Budget for change
CRM systems for sports typically contain vast amounts of sensitive personal data, such as customer contact information, date of birth etc. This information increases in value over time, as a customer’s profile builds up. In its very nature, CRM is prone to General Data Protection Regulation (GDPR) non-compliance. CRM budgets are expected to increase as companies follow GDPR procedures.
Tags: Access Control, administration, CRM, Marketing, Memberships, Operations, Retention, revenue, Sports, Technology
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11 June 2018
Booking System, Marketing, Operations, Technology
Whether it’s the rising threat of global warming, the stress of sorting through mounting documents, or simply a fear of papercuts; in the age of digitisation, paper and printing products are edging towards extinction. People are discovering that printing is an unnecessary expense, with the average small business spending £14K per year, according to research by software developers Reckon. Paper and ink are just the tip of a melting iceberg; hidden beneath the surface are the costs of keeping traditional filing systems, employee time, and machine maintenance.
Switch from paper bookings to online bookings
Paper is fiddly to manage and far from secure. Storing your data through a booking system like OpenPlay means everything is in one place and nothing gets lost. More importantly, no private information can be misappropriated (GDPR alert!). Our venue management software caters to block bookings, recurring payments, voucher codes and lots more. There is no longer a need to scribble or score out mistakes. Quickly alter, cancel, or refund a reservation and issue automatic confirmations to the customer. Unlike manual paper methods, our CRM (customer relationship management) system records your client interactions, so all information is up-to-date, relevant, and personalised. Ditch the Filofax and paper spreadsheets; a quick glance at your OpenPlay dashboard tells you your facility’s usage rates, financial information, and demographic breakdown.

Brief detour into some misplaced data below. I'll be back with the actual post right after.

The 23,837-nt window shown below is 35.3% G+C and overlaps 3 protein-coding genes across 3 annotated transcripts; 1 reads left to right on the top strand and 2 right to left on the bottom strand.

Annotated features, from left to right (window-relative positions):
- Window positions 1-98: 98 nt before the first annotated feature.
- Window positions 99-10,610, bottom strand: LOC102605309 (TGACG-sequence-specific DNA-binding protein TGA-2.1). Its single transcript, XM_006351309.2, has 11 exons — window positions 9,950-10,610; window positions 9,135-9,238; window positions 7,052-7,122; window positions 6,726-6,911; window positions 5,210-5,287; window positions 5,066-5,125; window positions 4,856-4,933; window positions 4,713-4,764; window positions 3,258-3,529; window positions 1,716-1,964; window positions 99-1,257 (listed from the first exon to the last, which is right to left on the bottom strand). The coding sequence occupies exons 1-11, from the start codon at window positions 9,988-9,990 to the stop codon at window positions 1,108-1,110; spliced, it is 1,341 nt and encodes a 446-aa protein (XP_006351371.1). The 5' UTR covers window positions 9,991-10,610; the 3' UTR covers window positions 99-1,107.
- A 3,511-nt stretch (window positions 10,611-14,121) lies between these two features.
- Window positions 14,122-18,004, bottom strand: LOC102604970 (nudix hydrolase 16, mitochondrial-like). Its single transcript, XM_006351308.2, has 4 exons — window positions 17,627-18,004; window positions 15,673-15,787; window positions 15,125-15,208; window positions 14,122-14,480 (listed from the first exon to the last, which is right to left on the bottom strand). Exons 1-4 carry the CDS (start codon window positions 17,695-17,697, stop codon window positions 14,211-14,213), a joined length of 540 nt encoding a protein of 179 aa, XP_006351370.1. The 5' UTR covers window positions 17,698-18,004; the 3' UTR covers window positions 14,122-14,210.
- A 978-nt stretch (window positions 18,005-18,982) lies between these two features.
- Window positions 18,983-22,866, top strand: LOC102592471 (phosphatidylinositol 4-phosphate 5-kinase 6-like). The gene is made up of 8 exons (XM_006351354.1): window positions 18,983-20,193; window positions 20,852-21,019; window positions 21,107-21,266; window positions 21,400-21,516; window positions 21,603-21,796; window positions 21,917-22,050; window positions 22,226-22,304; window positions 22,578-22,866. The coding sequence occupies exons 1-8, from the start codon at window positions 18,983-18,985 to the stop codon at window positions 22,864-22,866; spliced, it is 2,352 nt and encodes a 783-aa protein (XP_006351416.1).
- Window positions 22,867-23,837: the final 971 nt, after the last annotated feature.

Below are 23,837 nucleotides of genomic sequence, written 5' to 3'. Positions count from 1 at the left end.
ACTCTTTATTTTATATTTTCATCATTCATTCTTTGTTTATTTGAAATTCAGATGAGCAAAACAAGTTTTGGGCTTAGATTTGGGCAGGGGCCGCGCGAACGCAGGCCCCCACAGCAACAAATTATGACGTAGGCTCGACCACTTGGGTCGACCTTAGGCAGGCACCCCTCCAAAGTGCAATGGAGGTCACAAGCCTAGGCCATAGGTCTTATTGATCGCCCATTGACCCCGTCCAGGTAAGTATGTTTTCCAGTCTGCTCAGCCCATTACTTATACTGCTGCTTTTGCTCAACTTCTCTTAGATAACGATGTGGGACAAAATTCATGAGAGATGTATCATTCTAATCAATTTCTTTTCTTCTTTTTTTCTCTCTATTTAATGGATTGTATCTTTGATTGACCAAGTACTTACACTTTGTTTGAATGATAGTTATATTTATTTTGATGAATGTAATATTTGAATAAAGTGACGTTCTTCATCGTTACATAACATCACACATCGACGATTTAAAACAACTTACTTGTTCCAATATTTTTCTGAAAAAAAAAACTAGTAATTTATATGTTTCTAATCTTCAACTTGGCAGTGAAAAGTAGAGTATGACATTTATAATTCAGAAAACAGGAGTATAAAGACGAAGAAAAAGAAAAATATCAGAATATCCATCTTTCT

Digital registers not only reduce your printing needs, but they are kept up-to-date. Any last minute changes to registers are instantly registered in the system, meaning that instructors have an accurate register right up to the moment they begin their class. Bookings are coordinated with registers, so you can sign attendees can sign and out via the OpenPlay app, or instructors can sign them in via the coach app. You can also add notes, such as illnesses or allergies, to a client’s name, so your coaches and staff will be automatically updated.
Read more: Eliminate single-use plastic at your gym
Implement Recycling Bins